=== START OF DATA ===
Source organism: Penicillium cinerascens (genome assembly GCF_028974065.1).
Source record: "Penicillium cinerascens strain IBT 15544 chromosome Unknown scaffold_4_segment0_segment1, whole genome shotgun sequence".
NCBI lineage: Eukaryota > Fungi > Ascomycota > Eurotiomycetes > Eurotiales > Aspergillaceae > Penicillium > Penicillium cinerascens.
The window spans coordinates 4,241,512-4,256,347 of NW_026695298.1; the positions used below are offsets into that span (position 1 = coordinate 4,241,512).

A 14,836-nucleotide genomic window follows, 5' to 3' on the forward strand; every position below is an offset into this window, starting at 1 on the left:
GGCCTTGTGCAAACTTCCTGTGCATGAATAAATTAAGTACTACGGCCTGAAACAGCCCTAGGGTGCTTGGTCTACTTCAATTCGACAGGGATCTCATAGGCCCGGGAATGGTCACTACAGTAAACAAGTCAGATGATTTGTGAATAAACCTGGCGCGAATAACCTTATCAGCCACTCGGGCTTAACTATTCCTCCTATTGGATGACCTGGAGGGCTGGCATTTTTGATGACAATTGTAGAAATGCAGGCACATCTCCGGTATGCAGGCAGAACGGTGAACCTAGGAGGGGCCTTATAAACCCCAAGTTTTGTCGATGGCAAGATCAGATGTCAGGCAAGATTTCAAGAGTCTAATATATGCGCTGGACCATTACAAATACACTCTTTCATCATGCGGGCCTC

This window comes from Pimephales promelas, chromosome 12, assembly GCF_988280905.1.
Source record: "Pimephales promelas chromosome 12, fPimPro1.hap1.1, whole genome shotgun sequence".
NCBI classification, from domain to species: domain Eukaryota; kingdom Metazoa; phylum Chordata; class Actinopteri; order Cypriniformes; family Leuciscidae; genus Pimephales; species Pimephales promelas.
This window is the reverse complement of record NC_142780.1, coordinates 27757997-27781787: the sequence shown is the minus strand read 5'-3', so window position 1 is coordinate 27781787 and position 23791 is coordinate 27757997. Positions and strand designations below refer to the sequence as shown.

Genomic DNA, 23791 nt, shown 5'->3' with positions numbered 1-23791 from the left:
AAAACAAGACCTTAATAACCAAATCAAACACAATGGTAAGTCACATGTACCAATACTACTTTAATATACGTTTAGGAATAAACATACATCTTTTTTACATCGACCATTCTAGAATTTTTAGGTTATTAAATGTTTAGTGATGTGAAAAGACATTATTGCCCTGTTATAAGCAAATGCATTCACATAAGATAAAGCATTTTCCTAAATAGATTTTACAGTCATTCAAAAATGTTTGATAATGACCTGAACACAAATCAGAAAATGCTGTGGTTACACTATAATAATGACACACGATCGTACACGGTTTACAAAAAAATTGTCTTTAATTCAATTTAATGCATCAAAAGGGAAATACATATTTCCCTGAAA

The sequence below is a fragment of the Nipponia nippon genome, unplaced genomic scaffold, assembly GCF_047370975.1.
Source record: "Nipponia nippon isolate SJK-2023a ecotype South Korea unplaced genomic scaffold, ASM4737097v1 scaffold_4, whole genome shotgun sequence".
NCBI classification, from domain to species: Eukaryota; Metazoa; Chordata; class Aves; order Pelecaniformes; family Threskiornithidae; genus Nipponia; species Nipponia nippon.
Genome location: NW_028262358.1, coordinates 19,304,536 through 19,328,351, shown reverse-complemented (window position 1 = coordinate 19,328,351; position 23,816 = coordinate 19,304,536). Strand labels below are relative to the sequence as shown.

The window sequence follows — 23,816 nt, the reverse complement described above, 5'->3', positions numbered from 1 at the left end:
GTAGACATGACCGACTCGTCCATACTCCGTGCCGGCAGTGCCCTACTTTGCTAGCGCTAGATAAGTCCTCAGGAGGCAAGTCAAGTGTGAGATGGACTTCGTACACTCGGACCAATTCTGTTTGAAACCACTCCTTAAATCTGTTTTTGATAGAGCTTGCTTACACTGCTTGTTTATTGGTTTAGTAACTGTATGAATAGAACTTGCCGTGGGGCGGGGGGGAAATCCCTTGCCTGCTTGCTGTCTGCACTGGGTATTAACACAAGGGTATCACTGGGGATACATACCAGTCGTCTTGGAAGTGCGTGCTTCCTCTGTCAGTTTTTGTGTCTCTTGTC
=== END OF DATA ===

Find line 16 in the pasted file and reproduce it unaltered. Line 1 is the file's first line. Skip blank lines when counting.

Genome location: NW_028262358.1, coordinates 19,304,536 through 19,328,351, shown reverse-complemented (window position 1 = coordinate 19,328,351; position 23,816 = coordinate 19,304,536). Strand labels below are relative to the sequence as shown.